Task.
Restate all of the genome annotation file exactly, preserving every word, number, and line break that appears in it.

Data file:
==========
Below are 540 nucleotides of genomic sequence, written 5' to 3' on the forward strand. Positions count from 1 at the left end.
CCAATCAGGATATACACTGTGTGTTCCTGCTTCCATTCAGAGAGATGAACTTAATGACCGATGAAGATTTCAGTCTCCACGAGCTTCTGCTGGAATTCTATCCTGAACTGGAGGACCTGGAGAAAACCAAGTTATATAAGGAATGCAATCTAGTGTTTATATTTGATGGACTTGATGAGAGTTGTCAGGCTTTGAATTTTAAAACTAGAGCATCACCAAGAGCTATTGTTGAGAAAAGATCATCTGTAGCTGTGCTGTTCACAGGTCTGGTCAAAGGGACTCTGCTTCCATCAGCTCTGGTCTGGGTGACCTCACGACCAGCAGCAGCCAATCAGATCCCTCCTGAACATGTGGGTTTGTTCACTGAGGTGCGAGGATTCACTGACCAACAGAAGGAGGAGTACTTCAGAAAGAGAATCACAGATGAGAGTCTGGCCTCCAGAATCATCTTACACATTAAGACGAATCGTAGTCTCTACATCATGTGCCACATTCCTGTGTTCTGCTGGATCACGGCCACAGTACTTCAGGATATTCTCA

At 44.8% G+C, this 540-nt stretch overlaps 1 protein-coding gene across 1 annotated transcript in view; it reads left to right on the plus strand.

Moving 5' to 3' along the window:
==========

Below are 540 nucleotides of genomic sequence, written 5' to 3' on the forward strand. Positions count from 1 at the left end.
CCAATCAGGATATACACTGTGTGTTCCTGCTTCCATTCAGAGAGATGAACTTAATGACCGATGAAGATTTCAGTCTCCACGAGCTTCTGCTGGAATTCTATCCTGAACTGGAGGACCTGGAGAAAACCAAGTTATATAAGGAATGCAATCTAGTGTTTATATTTGATGGACTTGATGAGAGTTGTCAGGCTTTGAATTTTAAAACTAGAGCATCACCAAGAGCTATTGTTGAGAAAAGATCATCTGTAGCTGTGCTGTTCACAGGTCTGGTCAAAGGGACTCTGCTTCCATCAGCTCTGGTCTGGGTGACCTCACGACCAGCAGCAGCCAATCAGATCCCTCCTGAACATGTGGGTTTGTTCACTGAGGTGCGAGGATTCACTGACCAACAGAAGGAGGAGTACTTCAGAAAGAGAATCACAGATGAGAGTCTGGCCTCCAGAATCATCTTACACATTAAGACGAATCGTAGTCTCTACATCATGTGCCACATTCCTGTGTTCTGCTGGATCACGGCCACAGTACTTCAGGATATTCTCA

At 44.8% G+C, this 540-nt stretch overlaps 1 protein-coding gene across 1 annotated transcript in view; it reads left to right on the plus strand.

Moving 5' to 3' along the window: